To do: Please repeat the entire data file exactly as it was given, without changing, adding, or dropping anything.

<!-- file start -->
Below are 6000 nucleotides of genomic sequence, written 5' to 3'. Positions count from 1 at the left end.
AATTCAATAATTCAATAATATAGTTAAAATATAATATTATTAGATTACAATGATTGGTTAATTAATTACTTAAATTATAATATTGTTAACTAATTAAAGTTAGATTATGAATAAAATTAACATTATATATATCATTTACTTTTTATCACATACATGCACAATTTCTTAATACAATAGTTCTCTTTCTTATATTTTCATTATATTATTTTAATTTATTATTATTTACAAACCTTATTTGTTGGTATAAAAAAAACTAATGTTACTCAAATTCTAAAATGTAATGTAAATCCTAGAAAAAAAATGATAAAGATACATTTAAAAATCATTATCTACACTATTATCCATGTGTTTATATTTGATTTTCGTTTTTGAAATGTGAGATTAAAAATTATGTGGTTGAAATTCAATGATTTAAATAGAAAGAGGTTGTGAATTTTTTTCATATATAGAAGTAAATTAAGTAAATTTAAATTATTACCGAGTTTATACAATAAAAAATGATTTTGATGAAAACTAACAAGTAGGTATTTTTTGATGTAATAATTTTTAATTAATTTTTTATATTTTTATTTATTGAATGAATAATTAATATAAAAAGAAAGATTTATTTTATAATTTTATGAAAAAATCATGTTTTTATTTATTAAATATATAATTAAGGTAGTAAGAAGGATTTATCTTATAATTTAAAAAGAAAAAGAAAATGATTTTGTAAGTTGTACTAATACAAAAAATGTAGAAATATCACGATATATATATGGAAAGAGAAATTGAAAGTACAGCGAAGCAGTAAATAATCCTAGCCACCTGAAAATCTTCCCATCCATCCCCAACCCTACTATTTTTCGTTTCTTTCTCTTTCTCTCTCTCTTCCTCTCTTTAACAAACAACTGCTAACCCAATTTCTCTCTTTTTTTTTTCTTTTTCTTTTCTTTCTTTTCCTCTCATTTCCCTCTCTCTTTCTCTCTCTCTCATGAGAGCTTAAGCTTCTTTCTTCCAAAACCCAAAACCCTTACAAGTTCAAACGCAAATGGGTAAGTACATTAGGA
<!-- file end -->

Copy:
Below are 6000 nucleotides of genomic sequence, written 5' to 3'. Positions count from 1 at the left end.
AATTCAATAATTCAATAATATAGTTAAAATATAATATTATTAGATTACAATGATTGGTTAATTAATTACTTAAATTATAATATTGTTAACTAATTAAAGTTAGATTATGAATAAAATTAACATTATATATATCATTTACTTTTTATCACATACATGCACAATTTCTTAATACAATAGTTCTCTTTCTTATATTTTCATTATATTATTTTAATTTATTATTATTTACAAACCTTATTTGTTGGTATAAAAAAAACTAATGTTACTCAAATTCTAAAATGTAATGTAAATCCTAGAAAAAAAATGATAAAGATACATTTAAAAATCATTATCTACACTATTATCCATGTGTTTATATTTGATTTTCGTTTTTGAAATGTGAGATTAAAAATTATGTGGTTGAAATTCAATGATTTAAATAGAAAGAGGTTGTGAATTTTTTTCATATATAGAAGTAAATTAAGTAAATTTAAATTATTACCGAGTTTATACAATAAAAAATGATTTTGATGAAAACTAACAAGTAGGTATTTTTTGATGTAATAATTTTTAATTAATTTTTTATATTTTTATTTATTGAATGAATAATTAATATAAAAAGAAAGATTTATTTTATAATTTTATGAAAAAATCATGTTTTTATTTATTAAATATATAATTAAGGTAGTAAGAAGGATTTATCTTATAATTTAAAAAGAAAAAGAAAATGATTTTGTAAGTTGTACTAATACAAAAAATGTAGAAATATCACGATATATATATGGAAAGAGAAATTGAAAGTACAGCGAAGCAGTAAATAATCCTAGCCACCTGAAAATCTTCCCATCCATCCCCAACCCTACTATTTTTCGTTTCTTTCTCTTTCTCTCTCTCTTCCTCTCTTTAACAAACAACTGCTAACCCAATTTCTCTCTTTTTTTTTTCTTTTTCTTTTCTTTCTTTTCCTCTCATTTCCCTCTCTCTTTCTCTCTCTCTCATGAGAGCTTAAGCTTCTTTCTTCCAAAACCCAAAACCCTTACAAGTTCAAACGCAAATGGGTAAGTACATTAGGA